Wednesday, July 30, 2014
This morning I came in to work at 9am and when I looked at the clock reading almost 11am still feeling like I hadn’t really started my day, I heaved a huge sigh. Frustration. A coworker who hadn’t finished her work the day before came in so she needed the computer, which disrupted my get-the-day-started flow. It’s ok – she’s new. But once I finally did get started at 9:55am, I took some pictures of this adorable baby and plugged in the camera to load them into the system as I usually do. Instead of showing up on the screen, the computer just kept showing that little blue circle spinning and spinning. No pictures.
Friday, July 18, 2014
|Hunch Back Posture Problems|
“Our default is atrophy,” says Charlie Bellia – if you don’t use it, you lose it. That goes for muscles, languages, skills. That’s why it’s so hard to get back into working out when you stop for a couple weeks. Your brain is efficient; it’s the best spring-cleaner, trims out all the extra fat, anything we don’t need, it gets rid of. Our instincts tell us that if you work your muscles to the point of fatigue, those muscles need to be stronger. It’s survival, explains Charlie, if you get too tired hiking up Mount Si, your brain senses that it could be, on the most primal level, dangerous. Working your muscles tells your brain that you need them. And if you demand more of them, they rise to the occasion – that’s what they’re there for. Their function is to work for you and your movement needs.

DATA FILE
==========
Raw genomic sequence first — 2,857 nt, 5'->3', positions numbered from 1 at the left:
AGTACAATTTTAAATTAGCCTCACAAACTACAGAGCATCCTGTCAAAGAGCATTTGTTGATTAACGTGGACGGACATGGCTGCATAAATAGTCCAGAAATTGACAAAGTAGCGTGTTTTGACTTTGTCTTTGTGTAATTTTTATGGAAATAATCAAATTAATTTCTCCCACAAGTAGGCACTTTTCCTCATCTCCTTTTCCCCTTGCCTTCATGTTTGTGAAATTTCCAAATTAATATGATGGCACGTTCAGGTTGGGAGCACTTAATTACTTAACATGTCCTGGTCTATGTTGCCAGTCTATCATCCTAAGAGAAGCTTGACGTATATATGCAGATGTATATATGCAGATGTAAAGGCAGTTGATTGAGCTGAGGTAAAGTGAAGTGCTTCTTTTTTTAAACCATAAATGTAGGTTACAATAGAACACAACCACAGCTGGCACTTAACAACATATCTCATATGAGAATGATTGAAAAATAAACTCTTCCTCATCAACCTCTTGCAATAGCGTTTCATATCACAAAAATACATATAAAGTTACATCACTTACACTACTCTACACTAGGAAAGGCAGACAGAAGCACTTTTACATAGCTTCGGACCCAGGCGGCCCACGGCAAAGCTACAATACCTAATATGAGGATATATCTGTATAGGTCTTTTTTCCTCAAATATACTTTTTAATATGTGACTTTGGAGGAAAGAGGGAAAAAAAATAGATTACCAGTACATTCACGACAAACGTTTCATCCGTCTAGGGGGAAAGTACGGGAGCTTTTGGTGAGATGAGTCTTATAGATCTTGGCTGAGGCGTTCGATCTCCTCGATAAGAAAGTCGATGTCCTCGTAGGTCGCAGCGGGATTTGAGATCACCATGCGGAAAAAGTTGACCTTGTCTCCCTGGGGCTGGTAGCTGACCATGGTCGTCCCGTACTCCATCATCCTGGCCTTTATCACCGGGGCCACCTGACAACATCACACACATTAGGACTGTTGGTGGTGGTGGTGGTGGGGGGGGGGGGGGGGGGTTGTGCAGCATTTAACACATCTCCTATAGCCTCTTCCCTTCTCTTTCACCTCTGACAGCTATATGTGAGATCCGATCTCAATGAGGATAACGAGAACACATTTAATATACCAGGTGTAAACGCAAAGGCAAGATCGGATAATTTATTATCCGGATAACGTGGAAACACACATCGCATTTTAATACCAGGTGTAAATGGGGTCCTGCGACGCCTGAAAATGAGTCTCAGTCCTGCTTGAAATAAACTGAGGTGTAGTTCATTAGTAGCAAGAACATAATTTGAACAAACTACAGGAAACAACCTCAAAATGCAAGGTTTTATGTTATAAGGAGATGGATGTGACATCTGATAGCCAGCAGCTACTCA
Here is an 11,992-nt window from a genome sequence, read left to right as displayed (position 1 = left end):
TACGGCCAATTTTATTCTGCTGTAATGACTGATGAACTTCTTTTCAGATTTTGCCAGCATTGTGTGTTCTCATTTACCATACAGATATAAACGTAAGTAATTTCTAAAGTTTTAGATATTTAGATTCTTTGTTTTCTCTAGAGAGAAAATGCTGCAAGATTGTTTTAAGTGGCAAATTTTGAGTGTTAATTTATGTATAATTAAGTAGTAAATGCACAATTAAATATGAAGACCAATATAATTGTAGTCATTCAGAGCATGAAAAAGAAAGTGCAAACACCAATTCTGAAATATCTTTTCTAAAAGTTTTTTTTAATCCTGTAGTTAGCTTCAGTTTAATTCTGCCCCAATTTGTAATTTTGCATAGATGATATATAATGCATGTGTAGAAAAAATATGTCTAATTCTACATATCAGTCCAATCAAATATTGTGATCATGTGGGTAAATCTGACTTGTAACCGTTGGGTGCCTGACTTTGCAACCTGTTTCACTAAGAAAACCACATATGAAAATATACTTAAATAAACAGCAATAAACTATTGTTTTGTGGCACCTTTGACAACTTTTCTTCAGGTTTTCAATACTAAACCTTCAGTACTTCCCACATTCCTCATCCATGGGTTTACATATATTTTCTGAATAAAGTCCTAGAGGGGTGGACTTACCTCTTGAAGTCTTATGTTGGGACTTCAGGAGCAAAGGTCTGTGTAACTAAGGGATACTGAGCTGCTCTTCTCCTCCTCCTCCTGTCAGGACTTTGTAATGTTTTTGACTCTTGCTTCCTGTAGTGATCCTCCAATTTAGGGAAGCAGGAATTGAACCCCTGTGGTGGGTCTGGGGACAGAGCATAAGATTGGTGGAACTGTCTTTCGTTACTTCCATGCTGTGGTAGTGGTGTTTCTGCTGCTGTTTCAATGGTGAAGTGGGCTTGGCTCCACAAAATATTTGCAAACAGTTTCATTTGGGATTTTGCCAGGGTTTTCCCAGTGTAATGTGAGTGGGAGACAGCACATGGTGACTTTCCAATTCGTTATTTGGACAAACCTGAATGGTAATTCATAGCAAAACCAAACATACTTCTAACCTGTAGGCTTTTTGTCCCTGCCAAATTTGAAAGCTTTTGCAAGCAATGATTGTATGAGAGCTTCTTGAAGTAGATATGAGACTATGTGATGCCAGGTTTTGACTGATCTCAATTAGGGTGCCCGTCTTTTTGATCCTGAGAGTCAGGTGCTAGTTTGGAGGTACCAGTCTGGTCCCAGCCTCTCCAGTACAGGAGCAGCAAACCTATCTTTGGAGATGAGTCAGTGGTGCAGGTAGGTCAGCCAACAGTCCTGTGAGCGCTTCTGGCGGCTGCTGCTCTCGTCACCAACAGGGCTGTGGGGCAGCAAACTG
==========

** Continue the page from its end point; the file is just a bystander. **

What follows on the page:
Lydia Condrea, a linguist and language teacher, tells her students that their brain is lazy. Unless they can trick it into needing to work to find other ways to communicate, it will default to the system it is most comfortable in. That is why it is nearly impossible to really pick up a new language in a situation in which you rely heavily on your native language or one that you already know well. When I studied in Rome during my sophomore year in college,